These are photos from my recent trip to Nogales, Mexico and Tucson, Arizona. I visited asylum seekers, heard their stories and wanted to share them for the world to see. I believe that hope, love and the human spirit are more powerful than border walls and these migrants have taught me to believe in something larger than yourself.
Talking About the Wall, Through the Wall
The tires on Rodger Babnew’s truck scratch to a stop, kicking up dust on the tan gravel in the middle of a hill at La Roca. Massive hornets buzz around as men grab donations from the bed of the silver F150. Babnew and the men chatter about food and climb the steep steps the shelter. A task that has become routine for Babnew.
La Roca is a shelter for asylum seekers who wait at the border to be interviewed for their asylum seeking status. Families are given an alien number, many of them confused because they had travelled for months hoping to be accepted immediately into the United States. In their interview, the families must present documentation and a credible threat for why they are fleeing their hometown. According to the National Immigration Forum, the Immigration and Nationality Act (INA) requires USCIS to schedule an interview within 45 days after an application for asylum status is filed and must make a decision 180 days after the application date. Babnew says only four families are interviewed per day.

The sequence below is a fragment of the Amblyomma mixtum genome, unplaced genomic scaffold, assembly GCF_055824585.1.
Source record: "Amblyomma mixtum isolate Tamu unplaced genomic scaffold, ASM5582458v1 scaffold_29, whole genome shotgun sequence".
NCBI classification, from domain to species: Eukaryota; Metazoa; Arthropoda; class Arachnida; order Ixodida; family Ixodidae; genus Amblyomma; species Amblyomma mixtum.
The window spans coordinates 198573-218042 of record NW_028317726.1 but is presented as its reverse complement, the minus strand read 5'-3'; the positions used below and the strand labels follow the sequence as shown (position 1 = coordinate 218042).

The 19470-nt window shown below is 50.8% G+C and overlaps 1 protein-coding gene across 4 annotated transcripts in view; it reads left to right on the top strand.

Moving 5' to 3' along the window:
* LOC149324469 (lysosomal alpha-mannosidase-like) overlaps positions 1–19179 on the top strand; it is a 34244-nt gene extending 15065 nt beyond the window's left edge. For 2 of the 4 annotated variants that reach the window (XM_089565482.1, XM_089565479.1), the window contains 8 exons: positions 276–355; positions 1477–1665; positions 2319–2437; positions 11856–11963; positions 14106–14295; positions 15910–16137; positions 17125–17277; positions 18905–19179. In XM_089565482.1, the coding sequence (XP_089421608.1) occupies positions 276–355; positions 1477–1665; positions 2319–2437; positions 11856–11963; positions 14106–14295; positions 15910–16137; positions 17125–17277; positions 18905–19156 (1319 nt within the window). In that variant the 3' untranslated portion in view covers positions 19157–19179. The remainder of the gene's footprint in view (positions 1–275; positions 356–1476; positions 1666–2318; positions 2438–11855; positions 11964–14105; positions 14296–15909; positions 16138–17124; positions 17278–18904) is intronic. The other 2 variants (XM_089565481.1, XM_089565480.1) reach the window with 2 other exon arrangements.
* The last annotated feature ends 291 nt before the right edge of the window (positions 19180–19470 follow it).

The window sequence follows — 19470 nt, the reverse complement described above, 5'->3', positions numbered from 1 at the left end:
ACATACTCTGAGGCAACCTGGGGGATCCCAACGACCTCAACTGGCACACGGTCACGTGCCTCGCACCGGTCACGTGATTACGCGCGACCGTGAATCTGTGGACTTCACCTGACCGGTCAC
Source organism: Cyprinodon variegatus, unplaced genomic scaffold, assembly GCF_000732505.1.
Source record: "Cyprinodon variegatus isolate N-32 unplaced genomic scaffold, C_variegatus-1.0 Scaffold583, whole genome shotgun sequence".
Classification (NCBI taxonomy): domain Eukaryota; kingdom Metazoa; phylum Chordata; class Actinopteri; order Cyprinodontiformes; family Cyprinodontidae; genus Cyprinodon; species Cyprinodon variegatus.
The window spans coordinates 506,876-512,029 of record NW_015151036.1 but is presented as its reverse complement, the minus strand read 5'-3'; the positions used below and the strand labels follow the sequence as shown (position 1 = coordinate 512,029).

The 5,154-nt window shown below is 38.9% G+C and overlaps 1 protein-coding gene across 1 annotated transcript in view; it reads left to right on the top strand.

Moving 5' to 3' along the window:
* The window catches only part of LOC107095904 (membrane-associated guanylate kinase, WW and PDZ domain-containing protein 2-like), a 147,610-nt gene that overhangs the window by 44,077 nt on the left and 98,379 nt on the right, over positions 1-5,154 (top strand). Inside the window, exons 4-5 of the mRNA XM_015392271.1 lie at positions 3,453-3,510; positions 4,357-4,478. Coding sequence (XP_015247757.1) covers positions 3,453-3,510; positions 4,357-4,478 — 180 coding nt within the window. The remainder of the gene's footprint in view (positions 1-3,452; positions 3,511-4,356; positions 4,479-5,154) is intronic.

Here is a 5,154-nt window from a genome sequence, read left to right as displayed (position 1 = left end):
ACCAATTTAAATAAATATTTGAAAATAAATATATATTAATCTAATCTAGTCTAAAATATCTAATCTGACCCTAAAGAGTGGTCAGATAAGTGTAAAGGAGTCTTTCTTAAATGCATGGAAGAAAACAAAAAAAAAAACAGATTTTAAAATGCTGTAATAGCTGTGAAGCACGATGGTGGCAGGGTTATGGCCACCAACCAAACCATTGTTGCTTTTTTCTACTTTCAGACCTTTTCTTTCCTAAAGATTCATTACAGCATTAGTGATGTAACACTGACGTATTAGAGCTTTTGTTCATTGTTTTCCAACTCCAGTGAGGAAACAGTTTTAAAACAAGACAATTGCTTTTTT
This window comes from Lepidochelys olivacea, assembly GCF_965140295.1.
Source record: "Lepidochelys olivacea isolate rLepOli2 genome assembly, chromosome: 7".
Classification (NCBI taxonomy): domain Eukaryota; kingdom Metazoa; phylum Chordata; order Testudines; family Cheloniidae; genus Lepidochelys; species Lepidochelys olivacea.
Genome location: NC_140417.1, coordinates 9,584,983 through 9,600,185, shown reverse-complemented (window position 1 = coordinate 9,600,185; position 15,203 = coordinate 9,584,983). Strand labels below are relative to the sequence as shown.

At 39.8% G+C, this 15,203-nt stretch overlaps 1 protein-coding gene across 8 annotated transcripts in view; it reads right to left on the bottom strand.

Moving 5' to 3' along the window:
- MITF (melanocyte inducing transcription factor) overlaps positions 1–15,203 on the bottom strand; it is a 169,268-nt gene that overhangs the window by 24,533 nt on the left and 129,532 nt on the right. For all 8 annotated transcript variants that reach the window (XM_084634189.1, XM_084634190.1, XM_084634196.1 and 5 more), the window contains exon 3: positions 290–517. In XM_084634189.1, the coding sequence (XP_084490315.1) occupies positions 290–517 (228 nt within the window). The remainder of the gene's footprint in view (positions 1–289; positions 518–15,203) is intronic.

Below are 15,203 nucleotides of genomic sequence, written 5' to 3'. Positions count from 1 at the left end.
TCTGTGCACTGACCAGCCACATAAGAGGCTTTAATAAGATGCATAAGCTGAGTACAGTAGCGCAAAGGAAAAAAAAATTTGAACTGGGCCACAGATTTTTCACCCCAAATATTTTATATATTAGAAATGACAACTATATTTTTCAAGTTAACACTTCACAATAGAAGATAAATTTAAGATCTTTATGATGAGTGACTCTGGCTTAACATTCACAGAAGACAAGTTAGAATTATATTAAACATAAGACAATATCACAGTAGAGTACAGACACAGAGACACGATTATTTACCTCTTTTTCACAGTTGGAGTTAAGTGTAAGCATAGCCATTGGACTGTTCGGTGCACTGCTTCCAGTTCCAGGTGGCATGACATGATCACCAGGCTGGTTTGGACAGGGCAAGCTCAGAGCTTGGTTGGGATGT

Babnew, an Episcopal Deacon and resident of Nogales, Arizona, spends four days a week crossing the border to serve migrant families. For Babnew, the drive home across the border takes up to two hours due to very few port of entries being open. Over time, he has become fluent in Spanish and helped improve La Roca.
“I folded into the culture here in Mexico since I only live ten miles from the border, it became part of my everyday life,” Babnew said. “In the beginning it was hard because I was just a white guy who didn’t speak Spanish.”
Only 15 yards separate the residents of La Roca and the border wall, the migrants live on a hill and can literally see the ground they wish to be walking on. La Roca is unique because the residents can stay at the shelter during the day. Other shelters in the area require the migrants to leave during the day. The bunk beds are stacked four beds high, and the shelter is bursting at its seams. The best thing about La Roca though, is that the families aren’t separated.
On a monthly basis, Babnew brings nurses, doctors and dentists to La Roca. His generosity extends further when he brings special items such as bibles or crayons for them.
“This medical part is new to us since December but it’s amazing what's been happening with it,” Babnew said.
Once a family’s number is called for their interview and passed their interview, they are ready to begin their long journey across the country. Previously they were dropped off at bus stations or Walmart but in December 2016, The Inn Project changed that.